Tag Archives: LGBT

Will Grayson Will Grayson

It’s not that far from Evanston to Naperville, but Chicago suburbanites Will Grayson and Will Grayson might as well live on different planets.  When fate delivers them both tot he same surprising crossroads, the Will Graysons find their lives overlapping and hurling in new and unexpected directions.  With a push from friends new and old – including the massive, and massively fabulous, Tiny Cooper, offensive lineman and musical theater auteur extraordinaire – Will and Will begin building toward respective romantic turns-of-heart and the epic production of history’s most awesome high school musical.

Let me say that this book wasn’t what I expected it to be.  I was expecting a typical YA novel, and I was a bit leery of the co-authorship of this book.  In my reading adventures, co-authorships usually end up crashing and burning.  And despite what all the reviews of this book had touted, I wasn’t really ready to believe that this book was amazing.

Can I apologize to John Green and David Levithan for even thinking that?

This book was absolutely stunning.  I read it in a single night, literally as soon as I got off of work.  I have this really annoying (for drivers and other pedestrians) ability to read while walking, on the skytrain, and traversing crowds down stairs.  I could probably read while practicing yoga, although I have yet to test this theory out.  Anyways, where I was going with this is that I only use this super-reading ability when a book is absolutely stunning and I cannot put it down lest I miss something.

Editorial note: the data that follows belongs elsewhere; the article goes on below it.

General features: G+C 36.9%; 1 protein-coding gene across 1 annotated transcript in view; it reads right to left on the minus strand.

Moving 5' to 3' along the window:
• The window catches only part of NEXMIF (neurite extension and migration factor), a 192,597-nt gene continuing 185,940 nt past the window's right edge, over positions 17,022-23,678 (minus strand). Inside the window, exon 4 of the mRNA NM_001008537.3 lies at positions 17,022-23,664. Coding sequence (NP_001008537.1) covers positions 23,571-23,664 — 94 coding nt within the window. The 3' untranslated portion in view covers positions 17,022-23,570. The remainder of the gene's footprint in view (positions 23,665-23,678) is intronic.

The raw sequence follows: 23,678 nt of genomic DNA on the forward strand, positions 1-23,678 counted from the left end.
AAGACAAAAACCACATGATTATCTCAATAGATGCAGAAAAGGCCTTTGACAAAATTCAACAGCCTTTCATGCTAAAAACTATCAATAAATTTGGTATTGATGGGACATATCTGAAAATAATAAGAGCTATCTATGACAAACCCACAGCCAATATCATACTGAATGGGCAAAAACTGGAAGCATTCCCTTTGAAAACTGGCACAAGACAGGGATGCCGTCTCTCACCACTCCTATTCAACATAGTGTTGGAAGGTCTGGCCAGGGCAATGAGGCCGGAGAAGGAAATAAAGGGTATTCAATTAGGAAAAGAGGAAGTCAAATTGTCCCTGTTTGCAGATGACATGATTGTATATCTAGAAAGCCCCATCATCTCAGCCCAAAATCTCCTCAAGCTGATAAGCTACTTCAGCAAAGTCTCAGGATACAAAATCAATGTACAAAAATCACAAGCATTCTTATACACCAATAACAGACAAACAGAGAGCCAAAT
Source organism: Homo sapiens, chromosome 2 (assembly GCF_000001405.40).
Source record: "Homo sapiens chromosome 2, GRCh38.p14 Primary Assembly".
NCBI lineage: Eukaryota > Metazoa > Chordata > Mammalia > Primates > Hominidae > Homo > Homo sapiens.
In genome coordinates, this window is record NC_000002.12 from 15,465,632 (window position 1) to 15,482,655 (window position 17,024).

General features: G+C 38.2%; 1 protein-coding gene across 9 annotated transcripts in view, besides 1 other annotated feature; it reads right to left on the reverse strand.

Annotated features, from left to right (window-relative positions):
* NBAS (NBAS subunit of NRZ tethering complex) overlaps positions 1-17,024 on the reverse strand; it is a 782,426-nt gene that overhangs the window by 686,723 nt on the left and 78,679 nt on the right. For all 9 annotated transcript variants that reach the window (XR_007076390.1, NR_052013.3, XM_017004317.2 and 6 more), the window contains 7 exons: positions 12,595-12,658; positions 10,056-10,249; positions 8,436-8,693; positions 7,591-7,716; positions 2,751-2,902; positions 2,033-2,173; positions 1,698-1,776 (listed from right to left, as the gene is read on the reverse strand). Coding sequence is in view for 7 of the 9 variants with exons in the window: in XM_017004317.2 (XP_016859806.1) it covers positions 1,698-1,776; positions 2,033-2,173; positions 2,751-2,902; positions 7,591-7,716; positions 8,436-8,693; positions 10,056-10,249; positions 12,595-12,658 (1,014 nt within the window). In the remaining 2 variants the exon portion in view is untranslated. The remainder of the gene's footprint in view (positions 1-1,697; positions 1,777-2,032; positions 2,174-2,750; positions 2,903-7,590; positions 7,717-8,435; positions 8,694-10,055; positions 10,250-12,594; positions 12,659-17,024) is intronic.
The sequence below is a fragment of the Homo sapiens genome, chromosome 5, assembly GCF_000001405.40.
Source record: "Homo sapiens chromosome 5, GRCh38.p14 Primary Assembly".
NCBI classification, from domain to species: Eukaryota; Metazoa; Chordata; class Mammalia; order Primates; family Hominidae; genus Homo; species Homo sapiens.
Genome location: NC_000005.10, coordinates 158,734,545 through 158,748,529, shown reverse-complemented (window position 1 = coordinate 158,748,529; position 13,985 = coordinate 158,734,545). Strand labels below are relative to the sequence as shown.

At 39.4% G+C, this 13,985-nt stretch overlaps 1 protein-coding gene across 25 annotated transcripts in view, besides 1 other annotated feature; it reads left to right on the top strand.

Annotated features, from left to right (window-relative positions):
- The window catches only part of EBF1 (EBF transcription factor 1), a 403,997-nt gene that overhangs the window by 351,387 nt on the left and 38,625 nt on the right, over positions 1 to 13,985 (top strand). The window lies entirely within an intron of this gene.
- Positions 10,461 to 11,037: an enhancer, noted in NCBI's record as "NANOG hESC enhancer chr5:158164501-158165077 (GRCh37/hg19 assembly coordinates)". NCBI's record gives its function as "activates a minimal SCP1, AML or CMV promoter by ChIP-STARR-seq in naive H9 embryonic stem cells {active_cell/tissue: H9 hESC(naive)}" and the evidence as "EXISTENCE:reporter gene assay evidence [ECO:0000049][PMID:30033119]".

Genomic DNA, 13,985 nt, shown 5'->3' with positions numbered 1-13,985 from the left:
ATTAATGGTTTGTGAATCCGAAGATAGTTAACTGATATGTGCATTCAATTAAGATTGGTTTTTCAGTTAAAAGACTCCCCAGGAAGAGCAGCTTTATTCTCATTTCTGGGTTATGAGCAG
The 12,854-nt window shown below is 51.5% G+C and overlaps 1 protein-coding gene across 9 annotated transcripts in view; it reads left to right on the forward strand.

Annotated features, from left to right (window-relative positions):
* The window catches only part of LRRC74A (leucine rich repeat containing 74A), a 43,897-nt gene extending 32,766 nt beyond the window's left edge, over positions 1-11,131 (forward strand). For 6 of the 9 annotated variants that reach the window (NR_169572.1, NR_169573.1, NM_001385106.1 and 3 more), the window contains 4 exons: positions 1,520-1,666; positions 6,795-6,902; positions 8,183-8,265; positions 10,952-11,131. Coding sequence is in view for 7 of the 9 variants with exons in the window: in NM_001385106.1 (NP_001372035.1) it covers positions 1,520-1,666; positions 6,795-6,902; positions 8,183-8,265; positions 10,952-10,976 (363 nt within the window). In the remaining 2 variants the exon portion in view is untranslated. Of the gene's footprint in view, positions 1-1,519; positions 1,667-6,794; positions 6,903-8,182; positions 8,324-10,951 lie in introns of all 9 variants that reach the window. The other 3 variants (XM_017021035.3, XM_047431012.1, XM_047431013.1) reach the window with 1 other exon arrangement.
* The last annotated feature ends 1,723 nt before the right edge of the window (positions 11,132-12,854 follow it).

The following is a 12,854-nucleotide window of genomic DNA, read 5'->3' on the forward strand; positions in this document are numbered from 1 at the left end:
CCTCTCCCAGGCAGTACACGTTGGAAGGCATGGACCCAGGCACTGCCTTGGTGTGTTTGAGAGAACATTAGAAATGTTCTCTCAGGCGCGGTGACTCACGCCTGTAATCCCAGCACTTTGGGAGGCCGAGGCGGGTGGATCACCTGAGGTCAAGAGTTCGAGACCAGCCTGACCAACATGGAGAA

Will Grayson is a normal teen boy with one stupendously gay best-friend Tiny, who pretty much runs most of Will’s days.  And there’s also Jane, the girl in their small group who Will has on again/off again feelings of attraction to.  When Tiny begins planning the school’s biggest musical debut Tiny Dancer, Will is dragged out of his two rules: 1) Don’t care too much and 2) Shut up.

will grayson is a depressed, medicated wreck who hangs out with maura during the day, and talks with the love of his life Isaac at night… except that he’s never met Isaac.  they met online and have been talking over the internet for the last year.  when they finally have the chance to meet, things don’t go quite as will had planned…

Tiny Cooper is just epic.  No more need be said.

I won’t say anymore because I think I’ve hinted at enough things that just have to be experienced by others when they read this book.  I will say that I definitely cried somewhere in the vicinity of chapter 7.

Overall, I think that this book is important for young people… regardless of their sexual orientation.  It is a book about relationships, about trust, about love.  Young people will be able to read this book and think to themselves, “Hey, I’m not the only one with these problems.”  Or maybe it will help them realize that even the guy who is always helping others out might every now and then need help as well.  Go Tiny!


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Filed under YA Book Reviews

Love Drugged by James Klise

If you could change who you are, would you?

Should you?